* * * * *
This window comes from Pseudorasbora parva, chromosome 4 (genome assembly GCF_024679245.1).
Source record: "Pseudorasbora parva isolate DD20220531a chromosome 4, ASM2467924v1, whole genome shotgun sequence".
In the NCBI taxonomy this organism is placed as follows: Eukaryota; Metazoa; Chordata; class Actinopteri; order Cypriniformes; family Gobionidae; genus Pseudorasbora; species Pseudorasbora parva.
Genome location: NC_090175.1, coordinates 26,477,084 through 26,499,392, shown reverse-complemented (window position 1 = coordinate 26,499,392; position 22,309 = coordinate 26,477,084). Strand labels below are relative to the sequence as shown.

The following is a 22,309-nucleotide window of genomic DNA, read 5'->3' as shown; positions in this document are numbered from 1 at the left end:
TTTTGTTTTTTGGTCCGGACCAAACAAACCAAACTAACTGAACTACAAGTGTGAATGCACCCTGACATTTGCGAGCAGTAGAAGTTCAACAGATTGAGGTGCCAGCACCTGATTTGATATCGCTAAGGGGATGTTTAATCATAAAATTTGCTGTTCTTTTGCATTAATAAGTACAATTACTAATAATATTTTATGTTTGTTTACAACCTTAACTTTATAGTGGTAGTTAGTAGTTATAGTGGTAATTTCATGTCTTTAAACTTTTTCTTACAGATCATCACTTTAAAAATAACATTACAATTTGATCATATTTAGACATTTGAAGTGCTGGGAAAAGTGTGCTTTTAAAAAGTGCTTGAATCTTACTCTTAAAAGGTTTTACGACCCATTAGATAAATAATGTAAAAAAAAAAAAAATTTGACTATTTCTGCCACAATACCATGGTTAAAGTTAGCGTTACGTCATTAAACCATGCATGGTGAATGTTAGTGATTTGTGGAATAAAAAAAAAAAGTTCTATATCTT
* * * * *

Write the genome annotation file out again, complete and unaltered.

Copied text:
This window comes from Pseudorasbora parva, chromosome 4 (genome assembly GCF_024679245.1).
Source record: "Pseudorasbora parva isolate DD20220531a chromosome 4, ASM2467924v1, whole genome shotgun sequence".
In the NCBI taxonomy this organism is placed as follows: Eukaryota; Metazoa; Chordata; class Actinopteri; order Cypriniformes; family Gobionidae; genus Pseudorasbora; species Pseudorasbora parva.
Genome location: NC_090175.1, coordinates 26,477,084 through 26,499,392, shown reverse-complemented (window position 1 = coordinate 26,499,392; position 22,309 = coordinate 26,477,084). Strand labels below are relative to the sequence as shown.

The following is a 22,309-nucleotide window of genomic DNA, read 5'->3' as shown; positions in this document are numbered from 1 at the left end:
TTTTGTTTTTTGGTCCGGACCAAACAAACCAAACTAACTGAACTACAAGTGTGAATGCACCCTGACATTTGCGAGCAGTAGAAGTTCAACAGATTGAGGTGCCAGCACCTGATTTGATATCGCTAAGGGGATGTTTAATCATAAAATTTGCTGTTCTTTTGCATTAATAAGTACAATTACTAATAATATTTTATGTTTGTTTACAACCTTAACTTTATAGTGGTAGTTAGTAGTTATAGTGGTAATTTCATGTCTTTAAACTTTTTCTTACAGATCATCACTTTAAAAATAACATTACAATTTGATCATATTTAGACATTTGAAGTGCTGGGAAAAGTGTGCTTTTAAAAAGTGCTTGAATCTTACTCTTAAAAGGTTTTACGACCCATTAGATAAATAATGTAAAAAAAAAAAAAATTTGACTATTTCTGCCACAATACCATGGTTAAAGTTAGCGTTACGTCATTAAACCATGCATGGTGAATGTTAGTGATTTGTGGAATAAAAAAAAAAAGTTCTATATCTT